Baffled by BDSM? Science Uncovers Its Hidden Health Benefits

Studies explain the seemingly counterintuitive nature of kinky sex.

BDSM: it’s either you get it or you don’t.

And it appears those who do get it are increasing in numbers, at least in the United States.

A 2015 survey on the prevalence of BDSM practices in different countries reveals that 70% of Americans are into some form of BDSM, the highest in the world.

BDSM, which stands for bondage, discipline, domination, submission, and sadomasochism, is a broad category of erotic practices typically considered outside the conventions of vanilla sex. Most commonly, but not exclusively, it involves domination and submission roleplay between consenting adults.

However, despite this percentage and the fact that BDSM—once a sexual taboo—has penetrated the mainstream (Secretary, and that one trilogy that shall not be named), the practice continues to be vilified.

One big reason could be a long-persisting perception of BDSM as somehow a result of mental, emotional, or childhood issues, a myth that dates back from Freud and also comes from a bastardized interpretation of the Diagnostic and Statistical Manual for Mental Disorders (DSM) and its entries on sexual sadism and masochism.

Why study BDSM? And how?

Because inaccurate and downright harmful information about BDSM continues to spread, some professionals have dedicated their entire academic careers to studying it. Psychologists have been studying the practice for years, and neuroscientists are also beginning to enter the fray.

So far, thanks to science, their efforts to provide a better understanding of BDSM have been fruitful.

There’s one thing to understand about BDSM research, however: akin to broad categories such as “books” or “sports,” BDSM is an encompassing term embracing many different types of kinky sexual behavior.

That is why scientists don’t usually set out studying BDSM as a whole, but rather its many specific subtypes, from the most popular ones like dominance and submission, sadism and masochism, and bondage, to some of the most obscure niche kinks.

Science uncovers hidden benefits

A convincing answer to why some people are into BDSM is the complex cognitive reaction that kinksters gain from it, particularly the tranquil, serene feeling that some report to experience after a session, which has been compared to a runner’s high.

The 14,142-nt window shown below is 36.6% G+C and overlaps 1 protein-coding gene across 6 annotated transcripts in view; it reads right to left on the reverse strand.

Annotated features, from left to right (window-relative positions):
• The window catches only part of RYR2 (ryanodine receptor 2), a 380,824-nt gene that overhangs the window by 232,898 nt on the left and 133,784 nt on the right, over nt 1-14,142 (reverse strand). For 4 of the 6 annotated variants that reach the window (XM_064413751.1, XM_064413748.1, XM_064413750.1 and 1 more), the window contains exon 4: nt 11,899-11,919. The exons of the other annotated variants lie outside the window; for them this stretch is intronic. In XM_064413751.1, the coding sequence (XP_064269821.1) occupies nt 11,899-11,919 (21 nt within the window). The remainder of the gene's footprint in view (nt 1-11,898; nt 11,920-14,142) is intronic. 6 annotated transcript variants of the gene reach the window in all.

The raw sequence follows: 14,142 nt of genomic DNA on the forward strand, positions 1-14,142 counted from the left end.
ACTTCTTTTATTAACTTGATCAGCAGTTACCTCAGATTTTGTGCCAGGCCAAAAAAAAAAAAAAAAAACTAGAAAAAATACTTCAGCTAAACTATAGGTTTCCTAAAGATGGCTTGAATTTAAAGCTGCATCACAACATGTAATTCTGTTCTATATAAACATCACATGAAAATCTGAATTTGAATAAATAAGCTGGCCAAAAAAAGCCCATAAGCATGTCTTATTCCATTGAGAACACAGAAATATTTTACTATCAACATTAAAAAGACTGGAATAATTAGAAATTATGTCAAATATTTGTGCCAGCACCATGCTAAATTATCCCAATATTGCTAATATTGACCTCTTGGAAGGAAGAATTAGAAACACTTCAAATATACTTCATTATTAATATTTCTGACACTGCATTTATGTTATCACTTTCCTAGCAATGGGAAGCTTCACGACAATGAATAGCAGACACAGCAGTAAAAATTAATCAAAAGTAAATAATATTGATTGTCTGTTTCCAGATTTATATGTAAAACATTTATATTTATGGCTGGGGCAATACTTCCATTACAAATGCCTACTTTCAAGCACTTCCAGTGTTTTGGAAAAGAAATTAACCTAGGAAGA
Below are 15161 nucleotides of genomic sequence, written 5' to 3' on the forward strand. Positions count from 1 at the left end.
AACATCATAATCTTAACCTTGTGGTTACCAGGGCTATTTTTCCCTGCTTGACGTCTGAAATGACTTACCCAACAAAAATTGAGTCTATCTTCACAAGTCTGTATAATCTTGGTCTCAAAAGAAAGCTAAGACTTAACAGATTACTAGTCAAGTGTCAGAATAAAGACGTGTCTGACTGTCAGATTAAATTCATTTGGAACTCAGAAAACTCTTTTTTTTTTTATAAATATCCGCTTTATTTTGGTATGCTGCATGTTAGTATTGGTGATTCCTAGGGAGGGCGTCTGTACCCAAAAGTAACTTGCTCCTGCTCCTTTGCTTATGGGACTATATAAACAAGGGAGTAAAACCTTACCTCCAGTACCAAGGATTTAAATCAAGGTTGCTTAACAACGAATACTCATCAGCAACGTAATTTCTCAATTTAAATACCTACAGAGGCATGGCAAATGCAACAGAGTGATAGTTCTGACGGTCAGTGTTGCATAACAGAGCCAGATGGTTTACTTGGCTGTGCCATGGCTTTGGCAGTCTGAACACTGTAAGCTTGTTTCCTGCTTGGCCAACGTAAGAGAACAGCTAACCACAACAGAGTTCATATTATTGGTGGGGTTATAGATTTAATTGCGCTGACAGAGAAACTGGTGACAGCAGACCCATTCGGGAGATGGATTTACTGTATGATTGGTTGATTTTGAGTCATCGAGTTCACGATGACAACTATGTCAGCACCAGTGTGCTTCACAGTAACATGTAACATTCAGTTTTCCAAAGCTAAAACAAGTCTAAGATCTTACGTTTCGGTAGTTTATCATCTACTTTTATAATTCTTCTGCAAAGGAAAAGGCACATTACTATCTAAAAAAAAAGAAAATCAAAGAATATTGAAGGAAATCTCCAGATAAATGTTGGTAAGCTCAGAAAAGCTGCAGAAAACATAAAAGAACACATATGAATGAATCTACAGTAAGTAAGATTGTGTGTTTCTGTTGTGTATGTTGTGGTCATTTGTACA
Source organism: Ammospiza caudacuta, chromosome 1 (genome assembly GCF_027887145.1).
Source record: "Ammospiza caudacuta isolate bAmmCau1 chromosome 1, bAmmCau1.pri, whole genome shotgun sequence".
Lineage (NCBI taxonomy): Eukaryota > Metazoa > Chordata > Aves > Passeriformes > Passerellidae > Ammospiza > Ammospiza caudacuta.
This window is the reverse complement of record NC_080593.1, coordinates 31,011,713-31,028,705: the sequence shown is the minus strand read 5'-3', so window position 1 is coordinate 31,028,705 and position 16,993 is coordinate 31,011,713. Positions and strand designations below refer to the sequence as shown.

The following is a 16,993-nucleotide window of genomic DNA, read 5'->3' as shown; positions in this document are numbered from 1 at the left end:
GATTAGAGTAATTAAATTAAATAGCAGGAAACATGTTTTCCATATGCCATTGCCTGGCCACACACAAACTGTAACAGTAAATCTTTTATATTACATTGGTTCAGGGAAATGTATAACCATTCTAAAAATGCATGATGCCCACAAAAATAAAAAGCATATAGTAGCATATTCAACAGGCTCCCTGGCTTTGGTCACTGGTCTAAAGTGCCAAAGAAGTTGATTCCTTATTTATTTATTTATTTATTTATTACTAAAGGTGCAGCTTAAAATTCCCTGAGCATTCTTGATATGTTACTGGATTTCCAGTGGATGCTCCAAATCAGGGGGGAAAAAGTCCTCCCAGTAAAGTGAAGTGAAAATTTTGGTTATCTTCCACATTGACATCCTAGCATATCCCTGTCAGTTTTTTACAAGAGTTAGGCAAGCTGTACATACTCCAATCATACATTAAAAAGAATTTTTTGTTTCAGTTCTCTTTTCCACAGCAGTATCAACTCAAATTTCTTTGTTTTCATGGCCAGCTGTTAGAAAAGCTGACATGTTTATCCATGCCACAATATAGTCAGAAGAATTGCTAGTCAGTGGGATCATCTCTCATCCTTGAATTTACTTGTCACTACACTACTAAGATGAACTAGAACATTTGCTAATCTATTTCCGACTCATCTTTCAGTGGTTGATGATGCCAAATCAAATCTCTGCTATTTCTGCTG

One study on BDSM investigated exactly that.

James Amber of Northern Illinois University enlisted 14 BDSM-practicing participants in a small study and randomly divided the group into two: one that administered pain and one that received pain.

In addition to their roles within the study, both groups were also tasked to answer a cognitive test to examine their mental functioning. With this research, the researcher aimed to discover how blood moved into the brain after experiencing erotic pain, and how this affected a person’s immediate mental state after engaging in BDSM activities.

What Amber found was that people who are into “receiving pain” reached a meditative state due to the dorsolateral prefrontal cortex (DLPFC) of their brains performing at sub-optimal level. The DLPFC is the part of the brain that’s responsible for working memory, directed attention, and temporal integration.

When these brain functions are temporarily compromised, it could lead to “less abstract thinking, access to memory, self-reflective conscious, and cognitive function,” which in turn leads to an “altered state of consciousness,” according to Medical Daily. This state is achieved because of the lack of blood flow to the area of the brain responsible for these functions.

There’s also another advantage to BDSM that might be surprising to those still baffled by its appeal, and this goes beyond its sensory benefits.

According to a 2009 study, people who engaged in mutually satisfying BDSM sessions “showed reductions in physiological stress (cortisol) and increases in relationship closeness.” This means that successful BDSM sessions–those that are mentally and sexually fulfilling for both parties—benefited its participants physically and interpersonally.

BDSM and personality

Lastly, here is something for the naysayers who continue to believe harmful untruths about the BDSM community.

A study in 2006 by Pamela Connolly revealed that those who regularly engaged in BDSM were found to be less psychologically sadistic and psychologically masochistic than their vanilla counterparts.

Another study, conducted in 2013, concluded that BDSM practitioners showed higher levels of extraversion, conscientiousness, openness to experiences, and subjective well-being. These and many other studies prove that BDSM practitioners are just as psychologically healthy—and possibly even more—than those who don’t engage in it.